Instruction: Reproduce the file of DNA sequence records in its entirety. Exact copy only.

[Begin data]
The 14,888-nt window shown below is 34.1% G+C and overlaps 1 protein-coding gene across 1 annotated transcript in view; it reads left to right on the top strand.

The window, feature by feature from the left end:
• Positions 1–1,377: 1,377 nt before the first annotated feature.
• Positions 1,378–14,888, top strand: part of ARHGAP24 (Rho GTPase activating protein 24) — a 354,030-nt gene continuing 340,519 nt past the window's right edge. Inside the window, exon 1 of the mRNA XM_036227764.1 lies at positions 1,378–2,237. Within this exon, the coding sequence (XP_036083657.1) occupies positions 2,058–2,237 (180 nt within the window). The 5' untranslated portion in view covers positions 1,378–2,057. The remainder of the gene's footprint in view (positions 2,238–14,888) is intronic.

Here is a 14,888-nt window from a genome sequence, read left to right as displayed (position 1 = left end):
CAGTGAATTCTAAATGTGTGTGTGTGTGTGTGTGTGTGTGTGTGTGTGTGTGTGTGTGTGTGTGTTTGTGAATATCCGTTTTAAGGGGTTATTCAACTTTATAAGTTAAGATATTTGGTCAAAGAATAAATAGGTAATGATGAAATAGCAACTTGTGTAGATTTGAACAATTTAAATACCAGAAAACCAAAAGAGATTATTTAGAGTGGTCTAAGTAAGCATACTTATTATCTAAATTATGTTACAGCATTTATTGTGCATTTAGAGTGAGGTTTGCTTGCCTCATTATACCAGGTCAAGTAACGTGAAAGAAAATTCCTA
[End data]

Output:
The 14,888-nt window shown below is 34.1% G+C and overlaps 1 protein-coding gene across 1 annotated transcript in view; it reads left to right on the top strand.

The window, feature by feature from the left end:
• Positions 1–1,377: 1,377 nt before the first annotated feature.
• Positions 1,378–14,888, top strand: part of ARHGAP24 (Rho GTPase activating protein 24) — a 354,030-nt gene continuing 340,519 nt past the window's right edge. Inside the window, exon 1 of the mRNA XM_036227764.1 lies at positions 1,378–2,237. Within this exon, the coding sequence (XP_036083657.1) occupies positions 2,058–2,237 (180 nt within the window). The 5' untranslated portion in view covers positions 1,378–2,057. The remainder of the gene's footprint in view (positions 2,238–14,888) is intronic.

Here is a 14,888-nt window from a genome sequence, read left to right as displayed (position 1 = left end):
CAGTGAATTCTAAATGTGTGTGTGTGTGTGTGTGTGTGTGTGTGTGTGTGTGTGTGTGTGTGTGTTTGTGAATATCCGTTTTAAGGGGTTATTCAACTTTATAAGTTAAGATATTTGGTCAAAGAATAAATAGGTAATGATGAAATAGCAACTTGTGTAGATTTGAACAATTTAAATACCAGAAAACCAAAAGAGATTATTTAGAGTGGTCTAAGTAAGCATACTTATTATCTAAATTATGTTACAGCATTTATTGTGCATTTAGAGTGAGGTTTGCTTGCCTCATTATACCAGGTCAAGTAACGTGAAAGAAAATTCCTA